Ask any runner, and they will tell you long-distance running is as rewarding as it is difficult. It is a common misconception that running is an “easy” sport due to its lack of complex rules or parameters. However, learning to push your body properly without injuring yourself or plateauing in your progress is extremely difficult and requires research and consistent training. Mitch Vanhille, an long distance triathlon athlete and avid runner, understands the hardships people experience when starting the sport. Vanhille, now a well-known distance jogger, started off his journey as an endurance athlete later in life, completing his first ever 17km trail running race at the age of 34. Vanhille hopes to encourage people of all ages to follow their passions, and never their age or inexperience get in the way of pursuing their dreams. Below, Mr. Vanhille will share his advice to any amateur athletes looking to get started in the sport of long-distance running.
When people start off jogging, they will start off by running a mile to 5 miles every day, for months. While there is nothing wrong with running the same distance each day, this will not help to increase a runner’s stamina or distance. While training comes with a large number of rules, and most athletes have their own system, there are a few “cornerstone” rules that every runner should know. First, you should increase your distance by 10% each week. If you are on week one and committed to running a mile, on week two, you should be running 1.1 miles. This will help prevent injury and keep training consistent.
When it comes to running a race, maintaining an even pace is key to achieving your personal best. Running too fast early in the race, even to break away from the crowd, will almost always mean a slower finish. Almost all the best racers that have won national marathons have had near-perfect pace for the entirety of their race. This can be incredibly difficult, especially for new runners who may not know their natural pace. Experiment with various distancing and see what your natural “per mile” is and try to maintain that pace while slowly adding on distance.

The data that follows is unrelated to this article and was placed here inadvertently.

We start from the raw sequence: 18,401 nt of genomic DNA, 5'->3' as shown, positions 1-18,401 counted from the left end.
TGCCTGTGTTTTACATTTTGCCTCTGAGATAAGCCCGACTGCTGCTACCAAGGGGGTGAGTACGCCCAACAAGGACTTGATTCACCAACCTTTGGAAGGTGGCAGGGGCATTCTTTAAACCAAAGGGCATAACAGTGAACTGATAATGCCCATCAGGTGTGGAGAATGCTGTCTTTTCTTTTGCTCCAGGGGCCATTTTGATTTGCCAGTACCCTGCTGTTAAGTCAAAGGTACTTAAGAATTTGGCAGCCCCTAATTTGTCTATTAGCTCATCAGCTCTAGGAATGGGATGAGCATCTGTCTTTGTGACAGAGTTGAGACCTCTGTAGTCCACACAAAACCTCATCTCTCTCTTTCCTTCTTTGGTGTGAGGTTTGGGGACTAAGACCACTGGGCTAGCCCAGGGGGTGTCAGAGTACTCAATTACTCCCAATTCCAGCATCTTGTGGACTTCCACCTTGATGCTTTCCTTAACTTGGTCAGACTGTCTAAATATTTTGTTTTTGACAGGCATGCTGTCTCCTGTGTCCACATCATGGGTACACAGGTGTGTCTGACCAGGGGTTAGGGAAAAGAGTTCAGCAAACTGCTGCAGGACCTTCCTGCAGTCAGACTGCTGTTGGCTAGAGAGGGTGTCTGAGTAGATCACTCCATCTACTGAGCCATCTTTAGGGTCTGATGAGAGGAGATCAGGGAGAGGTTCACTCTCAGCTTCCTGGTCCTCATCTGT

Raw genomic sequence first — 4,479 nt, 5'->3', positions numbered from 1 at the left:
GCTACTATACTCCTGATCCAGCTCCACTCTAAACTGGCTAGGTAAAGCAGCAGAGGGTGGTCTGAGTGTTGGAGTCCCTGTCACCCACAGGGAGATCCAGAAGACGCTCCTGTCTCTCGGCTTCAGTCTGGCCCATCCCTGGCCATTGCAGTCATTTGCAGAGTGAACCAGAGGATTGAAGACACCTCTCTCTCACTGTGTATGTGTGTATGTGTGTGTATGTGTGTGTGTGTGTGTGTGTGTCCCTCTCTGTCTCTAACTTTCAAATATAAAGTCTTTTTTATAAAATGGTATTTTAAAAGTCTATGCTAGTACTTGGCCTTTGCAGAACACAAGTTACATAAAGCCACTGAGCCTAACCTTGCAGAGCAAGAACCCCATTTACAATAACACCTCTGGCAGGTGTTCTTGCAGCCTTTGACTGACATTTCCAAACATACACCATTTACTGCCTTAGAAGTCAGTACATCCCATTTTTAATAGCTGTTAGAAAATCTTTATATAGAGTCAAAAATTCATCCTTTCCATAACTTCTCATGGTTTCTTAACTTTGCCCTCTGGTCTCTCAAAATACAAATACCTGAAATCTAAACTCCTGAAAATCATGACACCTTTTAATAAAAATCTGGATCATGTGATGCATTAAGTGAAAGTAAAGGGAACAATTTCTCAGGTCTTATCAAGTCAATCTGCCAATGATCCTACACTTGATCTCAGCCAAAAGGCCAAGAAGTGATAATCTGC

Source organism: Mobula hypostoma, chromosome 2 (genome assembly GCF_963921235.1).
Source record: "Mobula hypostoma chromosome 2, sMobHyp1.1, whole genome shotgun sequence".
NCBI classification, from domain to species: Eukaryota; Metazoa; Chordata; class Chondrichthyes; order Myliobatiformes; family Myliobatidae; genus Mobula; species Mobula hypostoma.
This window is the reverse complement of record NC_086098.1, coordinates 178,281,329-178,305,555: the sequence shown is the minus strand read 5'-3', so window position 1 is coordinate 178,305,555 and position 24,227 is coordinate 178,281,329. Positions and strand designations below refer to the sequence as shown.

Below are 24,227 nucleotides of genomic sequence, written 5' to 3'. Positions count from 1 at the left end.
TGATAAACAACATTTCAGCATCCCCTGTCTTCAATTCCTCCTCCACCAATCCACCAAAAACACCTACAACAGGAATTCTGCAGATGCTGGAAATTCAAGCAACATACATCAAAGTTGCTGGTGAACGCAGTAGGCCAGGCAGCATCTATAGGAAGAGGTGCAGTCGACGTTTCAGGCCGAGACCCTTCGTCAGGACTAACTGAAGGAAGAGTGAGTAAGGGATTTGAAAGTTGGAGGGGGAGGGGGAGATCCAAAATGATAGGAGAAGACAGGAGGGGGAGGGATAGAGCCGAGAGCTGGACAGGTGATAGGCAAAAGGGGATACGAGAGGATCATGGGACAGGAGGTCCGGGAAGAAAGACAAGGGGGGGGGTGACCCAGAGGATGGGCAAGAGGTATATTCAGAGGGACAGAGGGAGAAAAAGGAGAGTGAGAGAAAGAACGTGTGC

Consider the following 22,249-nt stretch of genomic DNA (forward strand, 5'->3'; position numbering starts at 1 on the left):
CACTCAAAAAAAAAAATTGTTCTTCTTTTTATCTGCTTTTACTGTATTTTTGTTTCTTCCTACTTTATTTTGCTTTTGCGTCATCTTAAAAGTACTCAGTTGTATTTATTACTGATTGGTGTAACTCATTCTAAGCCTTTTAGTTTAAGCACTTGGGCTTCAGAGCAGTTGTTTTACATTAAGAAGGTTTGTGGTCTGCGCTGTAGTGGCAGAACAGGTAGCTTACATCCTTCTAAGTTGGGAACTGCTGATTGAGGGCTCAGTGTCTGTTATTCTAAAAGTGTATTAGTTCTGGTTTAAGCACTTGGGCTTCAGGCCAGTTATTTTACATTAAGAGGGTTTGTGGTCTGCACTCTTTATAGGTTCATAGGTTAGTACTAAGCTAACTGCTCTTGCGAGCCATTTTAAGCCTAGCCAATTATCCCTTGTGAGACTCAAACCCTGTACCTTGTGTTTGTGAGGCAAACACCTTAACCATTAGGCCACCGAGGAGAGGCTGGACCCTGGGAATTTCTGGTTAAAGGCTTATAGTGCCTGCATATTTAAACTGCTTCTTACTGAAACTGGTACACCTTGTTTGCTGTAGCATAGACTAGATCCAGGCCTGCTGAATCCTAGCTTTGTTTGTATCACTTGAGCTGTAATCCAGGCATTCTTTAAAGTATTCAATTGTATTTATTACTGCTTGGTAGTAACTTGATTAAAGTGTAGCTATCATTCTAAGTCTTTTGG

Marathons are, historically, something new runners often rush into. This is understandable, as a marathon is perhaps one the most significant and tangible goals within long-distance running. However, improper marathon training can result in serious injury, and for this reason, amateur runners must take the time to properly research marathon training. A comprehensive training plan will generally span 12-20 weeks before a race and build up to a long run that’s at least 20 miles. The training plan depends on personal fitness and experience level; however, it should at least incorporate speed runs, hills, and rest days.
“Train hard, Recover harder.” Taking your recovery as serious as your training is essential as you engage into endurance sports. Without going too deep, recovery includes, sleep, stretching, rolling, yoga, Pilates, meditation and yes also proper nutrition. Nutrition can aid or inhibit your recovery.
Always keep in mind “Growth = Stress + Recovery”. Finding the right balance means the difference between reaching a plateau or even worse, injury.